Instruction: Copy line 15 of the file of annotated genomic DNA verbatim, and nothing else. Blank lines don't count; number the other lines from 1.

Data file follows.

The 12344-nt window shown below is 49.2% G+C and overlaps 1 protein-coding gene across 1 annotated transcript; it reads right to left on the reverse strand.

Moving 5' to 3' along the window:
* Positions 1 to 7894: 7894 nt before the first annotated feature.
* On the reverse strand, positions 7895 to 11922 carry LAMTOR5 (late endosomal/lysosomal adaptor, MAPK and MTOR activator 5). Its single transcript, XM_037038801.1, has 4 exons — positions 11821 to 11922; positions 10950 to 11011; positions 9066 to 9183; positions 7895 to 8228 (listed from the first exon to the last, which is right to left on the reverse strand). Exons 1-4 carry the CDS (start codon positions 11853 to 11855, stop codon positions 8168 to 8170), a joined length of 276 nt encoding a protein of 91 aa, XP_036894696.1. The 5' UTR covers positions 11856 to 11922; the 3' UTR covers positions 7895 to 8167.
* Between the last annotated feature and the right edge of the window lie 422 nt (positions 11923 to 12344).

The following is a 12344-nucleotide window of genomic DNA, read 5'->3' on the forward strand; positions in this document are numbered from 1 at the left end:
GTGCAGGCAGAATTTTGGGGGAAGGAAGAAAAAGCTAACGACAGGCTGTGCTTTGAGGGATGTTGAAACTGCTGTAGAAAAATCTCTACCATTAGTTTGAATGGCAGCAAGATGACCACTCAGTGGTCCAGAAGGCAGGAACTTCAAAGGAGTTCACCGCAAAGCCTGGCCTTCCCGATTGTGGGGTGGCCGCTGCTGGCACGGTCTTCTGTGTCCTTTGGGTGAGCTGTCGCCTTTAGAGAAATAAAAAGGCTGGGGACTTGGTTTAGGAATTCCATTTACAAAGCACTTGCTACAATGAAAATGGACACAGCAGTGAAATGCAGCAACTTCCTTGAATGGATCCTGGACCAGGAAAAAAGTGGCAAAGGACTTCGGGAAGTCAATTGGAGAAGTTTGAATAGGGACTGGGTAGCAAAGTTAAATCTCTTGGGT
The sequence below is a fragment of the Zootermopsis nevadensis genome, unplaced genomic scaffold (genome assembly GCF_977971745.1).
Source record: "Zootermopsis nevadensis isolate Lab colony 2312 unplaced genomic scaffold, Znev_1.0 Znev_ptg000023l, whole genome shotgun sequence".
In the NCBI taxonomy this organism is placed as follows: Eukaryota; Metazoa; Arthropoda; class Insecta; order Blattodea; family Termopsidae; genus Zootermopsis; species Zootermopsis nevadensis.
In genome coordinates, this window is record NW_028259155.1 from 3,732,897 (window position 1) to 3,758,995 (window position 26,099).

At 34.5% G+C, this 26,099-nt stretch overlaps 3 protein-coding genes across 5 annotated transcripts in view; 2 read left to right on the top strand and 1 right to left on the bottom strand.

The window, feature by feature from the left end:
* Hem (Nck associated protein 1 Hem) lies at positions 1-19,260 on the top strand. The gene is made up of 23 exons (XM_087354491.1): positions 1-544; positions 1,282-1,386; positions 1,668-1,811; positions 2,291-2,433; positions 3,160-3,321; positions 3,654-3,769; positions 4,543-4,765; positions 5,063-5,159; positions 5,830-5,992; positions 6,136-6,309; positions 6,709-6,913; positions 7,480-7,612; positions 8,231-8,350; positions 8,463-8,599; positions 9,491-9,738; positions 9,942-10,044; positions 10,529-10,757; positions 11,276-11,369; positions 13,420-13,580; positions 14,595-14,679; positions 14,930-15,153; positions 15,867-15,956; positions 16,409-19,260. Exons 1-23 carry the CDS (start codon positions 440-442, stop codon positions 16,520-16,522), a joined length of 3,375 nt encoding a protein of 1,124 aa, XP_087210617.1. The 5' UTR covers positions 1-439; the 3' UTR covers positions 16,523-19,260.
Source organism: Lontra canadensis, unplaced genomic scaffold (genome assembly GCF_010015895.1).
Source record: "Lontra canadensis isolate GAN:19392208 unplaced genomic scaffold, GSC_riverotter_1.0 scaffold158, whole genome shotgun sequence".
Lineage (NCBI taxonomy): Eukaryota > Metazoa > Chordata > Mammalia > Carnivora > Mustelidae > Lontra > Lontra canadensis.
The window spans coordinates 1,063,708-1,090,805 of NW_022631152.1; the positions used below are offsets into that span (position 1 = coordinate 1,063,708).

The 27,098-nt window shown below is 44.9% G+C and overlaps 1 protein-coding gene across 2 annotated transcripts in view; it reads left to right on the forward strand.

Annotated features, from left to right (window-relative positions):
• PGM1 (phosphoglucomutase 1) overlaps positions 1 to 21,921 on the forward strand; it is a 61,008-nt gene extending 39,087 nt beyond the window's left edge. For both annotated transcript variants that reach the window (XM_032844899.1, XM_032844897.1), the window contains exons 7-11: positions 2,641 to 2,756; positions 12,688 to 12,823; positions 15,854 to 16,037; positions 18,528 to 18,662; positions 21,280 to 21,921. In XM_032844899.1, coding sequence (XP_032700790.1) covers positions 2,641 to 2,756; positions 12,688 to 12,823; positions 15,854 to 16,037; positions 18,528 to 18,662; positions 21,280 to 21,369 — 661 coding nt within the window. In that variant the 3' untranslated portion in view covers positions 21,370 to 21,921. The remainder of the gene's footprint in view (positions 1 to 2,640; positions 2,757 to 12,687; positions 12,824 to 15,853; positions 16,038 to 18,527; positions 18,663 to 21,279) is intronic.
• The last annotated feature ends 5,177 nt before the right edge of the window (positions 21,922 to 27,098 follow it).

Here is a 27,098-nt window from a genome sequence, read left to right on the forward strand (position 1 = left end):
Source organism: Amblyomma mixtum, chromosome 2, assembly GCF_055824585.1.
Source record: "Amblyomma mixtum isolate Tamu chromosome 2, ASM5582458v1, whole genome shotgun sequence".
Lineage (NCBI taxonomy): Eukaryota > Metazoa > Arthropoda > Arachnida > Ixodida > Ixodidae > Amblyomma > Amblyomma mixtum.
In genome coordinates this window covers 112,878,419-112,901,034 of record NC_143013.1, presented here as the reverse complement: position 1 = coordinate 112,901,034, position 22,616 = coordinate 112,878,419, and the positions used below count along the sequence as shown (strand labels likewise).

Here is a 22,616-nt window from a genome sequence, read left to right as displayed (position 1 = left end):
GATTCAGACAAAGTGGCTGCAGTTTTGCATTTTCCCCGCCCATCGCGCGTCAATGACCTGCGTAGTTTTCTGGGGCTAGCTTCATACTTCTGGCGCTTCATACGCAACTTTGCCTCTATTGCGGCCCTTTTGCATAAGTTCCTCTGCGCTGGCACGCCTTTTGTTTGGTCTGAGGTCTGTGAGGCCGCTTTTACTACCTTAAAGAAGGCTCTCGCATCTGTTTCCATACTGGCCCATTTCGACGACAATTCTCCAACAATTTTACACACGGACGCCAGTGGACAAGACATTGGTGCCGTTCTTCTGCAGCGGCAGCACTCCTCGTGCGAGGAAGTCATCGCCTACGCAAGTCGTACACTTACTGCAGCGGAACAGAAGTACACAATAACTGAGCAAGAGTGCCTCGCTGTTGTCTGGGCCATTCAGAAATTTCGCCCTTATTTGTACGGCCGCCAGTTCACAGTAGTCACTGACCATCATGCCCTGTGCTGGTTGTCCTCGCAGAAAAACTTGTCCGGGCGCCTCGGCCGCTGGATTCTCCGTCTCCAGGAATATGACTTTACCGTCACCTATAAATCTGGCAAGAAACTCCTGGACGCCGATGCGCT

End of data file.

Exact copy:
Source organism: Lontra canadensis, unplaced genomic scaffold (genome assembly GCF_010015895.1).